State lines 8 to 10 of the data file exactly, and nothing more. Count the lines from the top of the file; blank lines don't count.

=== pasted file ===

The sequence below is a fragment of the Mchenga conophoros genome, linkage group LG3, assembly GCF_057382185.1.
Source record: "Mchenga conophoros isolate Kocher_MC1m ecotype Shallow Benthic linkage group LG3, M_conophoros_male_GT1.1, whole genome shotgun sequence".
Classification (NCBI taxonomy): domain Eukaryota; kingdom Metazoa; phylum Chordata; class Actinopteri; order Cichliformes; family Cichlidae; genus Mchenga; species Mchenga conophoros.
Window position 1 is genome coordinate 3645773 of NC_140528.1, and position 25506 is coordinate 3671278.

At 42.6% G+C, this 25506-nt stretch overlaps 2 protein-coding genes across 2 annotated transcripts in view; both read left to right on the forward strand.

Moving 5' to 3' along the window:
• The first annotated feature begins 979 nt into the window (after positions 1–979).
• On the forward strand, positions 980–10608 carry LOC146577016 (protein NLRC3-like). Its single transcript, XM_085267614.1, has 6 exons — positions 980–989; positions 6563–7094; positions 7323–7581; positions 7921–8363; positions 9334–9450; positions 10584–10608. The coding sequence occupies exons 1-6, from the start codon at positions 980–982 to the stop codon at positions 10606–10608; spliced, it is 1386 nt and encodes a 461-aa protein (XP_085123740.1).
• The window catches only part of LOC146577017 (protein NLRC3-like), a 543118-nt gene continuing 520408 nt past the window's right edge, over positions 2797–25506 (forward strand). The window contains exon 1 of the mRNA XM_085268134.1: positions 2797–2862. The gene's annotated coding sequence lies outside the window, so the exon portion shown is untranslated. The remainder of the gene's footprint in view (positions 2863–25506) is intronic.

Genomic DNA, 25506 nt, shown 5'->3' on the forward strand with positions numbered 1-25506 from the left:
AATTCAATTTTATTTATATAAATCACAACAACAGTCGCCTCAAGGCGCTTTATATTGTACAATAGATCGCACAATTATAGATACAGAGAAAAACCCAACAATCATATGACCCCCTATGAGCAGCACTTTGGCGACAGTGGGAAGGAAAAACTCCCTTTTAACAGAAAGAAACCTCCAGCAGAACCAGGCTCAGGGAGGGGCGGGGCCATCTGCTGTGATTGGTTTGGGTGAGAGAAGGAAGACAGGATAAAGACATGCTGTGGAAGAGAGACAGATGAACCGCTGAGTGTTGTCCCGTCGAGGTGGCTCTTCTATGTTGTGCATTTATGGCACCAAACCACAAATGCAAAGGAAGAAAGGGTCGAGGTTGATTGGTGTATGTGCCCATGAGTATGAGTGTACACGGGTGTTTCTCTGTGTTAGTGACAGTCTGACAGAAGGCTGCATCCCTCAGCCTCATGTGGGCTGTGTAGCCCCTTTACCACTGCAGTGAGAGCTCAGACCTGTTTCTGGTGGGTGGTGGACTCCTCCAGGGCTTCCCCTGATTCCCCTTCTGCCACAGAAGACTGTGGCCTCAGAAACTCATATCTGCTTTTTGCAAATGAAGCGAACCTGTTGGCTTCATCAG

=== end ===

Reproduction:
• On the forward strand, positions 980–10608 carry LOC146577016 (protein NLRC3-like). Its single transcript, XM_085267614.1, has 6 exons — positions 980–989; positions 6563–7094; positions 7323–7581; positions 7921–8363; positions 9334–9450; positions 10584–10608. The coding sequence occupies exons 1-6, from the start codon at positions 980–982 to the stop codon at positions 10606–10608; spliced, it is 1386 nt and encodes a 461-aa protein (XP_085123740.1).
• The window catches only part of LOC146577017 (protein NLRC3-like), a 543118-nt gene continuing 520408 nt past the window's right edge, over positions 2797–25506 (forward strand). The window contains exon 1 of the mRNA XM_085268134.1: positions 2797–2862. The gene's annotated coding sequence lies outside the window, so the exon portion shown is untranslated. The remainder of the gene's footprint in view (positions 2863–25506) is intronic.

Genomic DNA, 25506 nt, shown 5'->3' on the forward strand with positions numbered 1-25506 from the left: